The Warburg effect, one of the most important hallmarks of cancer, emerges from the observation that cancer cells produce energy mainly by means of glycolysis followed by lactic acid fermentation also in the presence of oxygen. This property of many cancer cells constitutes a weak point that can be exploited to affect their proliferation. We apply a systems biology approach to study the glycolysis and its regulation by a series of proteins (c-Myc, p53, Hif-1 and Akt) which play a relevant role in cancer and in the context of the Warburg effect, in order to identify the key regulators of the glycolytic flux specifically in cancer conditions compared to normal cells. The glycolysis and its regulation mediated by the proteins listed above have been modelled by means of a deterministic and continuous kinetic model. Lactic acid concentrations after glucose starvation have been collected from WT (wild type) and CA-AKT (constitutively active AKT) HEK (Human Embryonic Kidney) 293 cells. The kinetic model reproduces the increased production of lactic acid observed in CA-AKT HEK293 cells (cancer condition) respect to WT-AKT HEK 293 cells (normal condition). Using the Metabolic Control Analysis (MCA) theory the flux control coefficients were calculated both in cancer and normal conditions. Through this analysis we predicted the biochemical processes that exert a high control over the glycolytic flux specifically in cancer conditions. The proteins which regulate the biochemical processes identified by using MCA constitute drug target candidates that can be used, according to our model predictions, to affect the glycolytic flux specifically in cancer conditions. More than one of these key regulators can be contemporaneously targeted in order to obtain the strongest reduction of the glycolytic flux in cancer cells.

A systems biology approach for the identification of glycolysis key regulators in cancer cells

Bevilacqua A;
2010

Abstract

The Warburg effect, one of the most important hallmarks of cancer, emerges from the observation that cancer cells produce energy mainly by means of glycolysis followed by lactic acid fermentation also in the presence of oxygen. This property of many cancer cells constitutes a weak point that can be exploited to affect their proliferation. We apply a systems biology approach to study the glycolysis and its regulation by a series of proteins (c-Myc, p53, Hif-1 and Akt) which play a relevant role in cancer and in the context of the Warburg effect, in order to identify the key regulators of the glycolytic flux specifically in cancer conditions compared to normal cells. The glycolysis and its regulation mediated by the proteins listed above have been modelled by means of a deterministic and continuous kinetic model. Lactic acid concentrations after glucose starvation have been collected from WT (wild type) and CA-AKT (constitutively active AKT) HEK (Human Embryonic Kidney) 293 cells. The kinetic model reproduces the increased production of lactic acid observed in CA-AKT HEK293 cells (cancer condition) respect to WT-AKT HEK 293 cells (normal condition). Using the Metabolic Control Analysis (MCA) theory the flux control coefficients were calculated both in cancer and normal conditions. Through this analysis we predicted the biochemical processes that exert a high control over the glycolytic flux specifically in cancer conditions. The proteins which regulate the biochemical processes identified by using MCA constitute drug target candidates that can be used, according to our model predictions, to affect the glycolytic flux specifically in cancer conditions. More than one of these key regulators can be contemporaneously targeted in order to obtain the strongest reduction of the glycolytic flux in cancer cells.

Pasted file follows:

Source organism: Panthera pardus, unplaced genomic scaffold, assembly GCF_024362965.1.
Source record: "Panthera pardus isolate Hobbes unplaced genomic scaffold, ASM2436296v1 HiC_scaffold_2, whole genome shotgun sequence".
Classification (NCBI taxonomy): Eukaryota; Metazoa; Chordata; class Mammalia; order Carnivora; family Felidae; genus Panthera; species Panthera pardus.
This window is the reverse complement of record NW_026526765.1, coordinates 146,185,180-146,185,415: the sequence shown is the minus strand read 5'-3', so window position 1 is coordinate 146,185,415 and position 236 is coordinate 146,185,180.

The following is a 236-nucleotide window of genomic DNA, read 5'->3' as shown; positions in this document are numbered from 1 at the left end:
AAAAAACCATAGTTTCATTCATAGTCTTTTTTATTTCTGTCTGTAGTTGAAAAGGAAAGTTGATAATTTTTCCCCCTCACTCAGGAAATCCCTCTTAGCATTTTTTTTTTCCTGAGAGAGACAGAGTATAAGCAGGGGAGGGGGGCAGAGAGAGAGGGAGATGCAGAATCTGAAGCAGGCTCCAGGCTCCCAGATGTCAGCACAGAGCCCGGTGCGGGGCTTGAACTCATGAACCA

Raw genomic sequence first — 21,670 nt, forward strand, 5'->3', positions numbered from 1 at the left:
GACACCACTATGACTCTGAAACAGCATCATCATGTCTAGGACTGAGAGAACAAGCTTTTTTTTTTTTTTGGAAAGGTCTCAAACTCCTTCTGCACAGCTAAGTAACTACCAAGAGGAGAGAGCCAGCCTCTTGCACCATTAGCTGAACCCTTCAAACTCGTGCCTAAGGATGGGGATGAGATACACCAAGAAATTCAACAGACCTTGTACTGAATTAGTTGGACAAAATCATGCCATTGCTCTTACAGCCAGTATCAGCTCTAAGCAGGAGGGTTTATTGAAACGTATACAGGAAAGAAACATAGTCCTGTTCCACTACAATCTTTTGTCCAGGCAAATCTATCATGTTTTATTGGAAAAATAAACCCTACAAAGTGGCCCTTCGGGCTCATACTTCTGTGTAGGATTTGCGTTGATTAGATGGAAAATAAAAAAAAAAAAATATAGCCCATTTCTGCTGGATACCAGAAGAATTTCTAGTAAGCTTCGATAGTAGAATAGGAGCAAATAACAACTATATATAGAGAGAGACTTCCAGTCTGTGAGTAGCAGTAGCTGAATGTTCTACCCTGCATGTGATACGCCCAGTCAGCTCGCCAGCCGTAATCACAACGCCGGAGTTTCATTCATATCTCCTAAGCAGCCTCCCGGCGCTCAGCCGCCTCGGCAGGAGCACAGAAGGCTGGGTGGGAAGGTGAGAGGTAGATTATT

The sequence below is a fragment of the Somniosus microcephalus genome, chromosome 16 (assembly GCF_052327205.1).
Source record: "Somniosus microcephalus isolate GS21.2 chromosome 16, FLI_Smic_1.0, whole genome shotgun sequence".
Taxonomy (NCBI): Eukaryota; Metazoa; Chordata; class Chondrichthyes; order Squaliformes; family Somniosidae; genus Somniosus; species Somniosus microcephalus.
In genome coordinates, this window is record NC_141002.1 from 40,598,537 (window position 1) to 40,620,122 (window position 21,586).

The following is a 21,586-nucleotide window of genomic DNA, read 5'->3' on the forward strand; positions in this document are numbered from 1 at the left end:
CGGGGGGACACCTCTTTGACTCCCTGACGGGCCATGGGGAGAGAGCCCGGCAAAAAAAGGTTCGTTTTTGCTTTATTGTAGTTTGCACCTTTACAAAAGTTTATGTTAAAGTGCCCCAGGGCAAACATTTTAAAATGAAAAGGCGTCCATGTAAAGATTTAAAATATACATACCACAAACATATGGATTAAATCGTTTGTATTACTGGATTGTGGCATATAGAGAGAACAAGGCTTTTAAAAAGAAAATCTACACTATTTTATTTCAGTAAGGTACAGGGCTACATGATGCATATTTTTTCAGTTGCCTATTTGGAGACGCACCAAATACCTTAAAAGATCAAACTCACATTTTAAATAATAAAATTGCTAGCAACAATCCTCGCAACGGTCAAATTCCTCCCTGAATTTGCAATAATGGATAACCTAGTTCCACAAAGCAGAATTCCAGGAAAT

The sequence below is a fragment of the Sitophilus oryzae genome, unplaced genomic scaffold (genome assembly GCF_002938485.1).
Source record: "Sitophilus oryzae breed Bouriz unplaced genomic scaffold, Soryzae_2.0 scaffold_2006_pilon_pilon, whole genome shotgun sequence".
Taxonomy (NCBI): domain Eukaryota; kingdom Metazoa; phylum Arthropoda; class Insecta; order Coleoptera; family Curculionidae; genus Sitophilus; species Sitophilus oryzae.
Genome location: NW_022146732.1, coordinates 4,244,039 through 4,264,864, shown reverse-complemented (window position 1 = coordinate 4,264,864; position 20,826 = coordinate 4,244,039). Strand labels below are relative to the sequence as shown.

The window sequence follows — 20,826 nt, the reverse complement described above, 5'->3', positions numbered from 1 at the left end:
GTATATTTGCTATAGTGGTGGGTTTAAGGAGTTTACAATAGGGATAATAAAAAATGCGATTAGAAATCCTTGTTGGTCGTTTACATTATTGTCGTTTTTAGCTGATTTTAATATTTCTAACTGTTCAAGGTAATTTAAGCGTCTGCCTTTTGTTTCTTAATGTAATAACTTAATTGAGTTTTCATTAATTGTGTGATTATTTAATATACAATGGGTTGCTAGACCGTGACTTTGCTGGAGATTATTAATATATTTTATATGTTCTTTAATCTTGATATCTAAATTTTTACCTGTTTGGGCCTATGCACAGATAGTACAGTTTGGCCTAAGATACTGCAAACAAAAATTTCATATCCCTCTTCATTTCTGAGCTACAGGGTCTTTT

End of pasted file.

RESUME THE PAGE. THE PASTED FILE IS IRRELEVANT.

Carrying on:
Glycolysis; Warburg effect; Metabolic Control Analysis
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Utilizza questo identificativo per citare o creare un link a questo documento: https://hdl.handle.net/20.500.12078/2627
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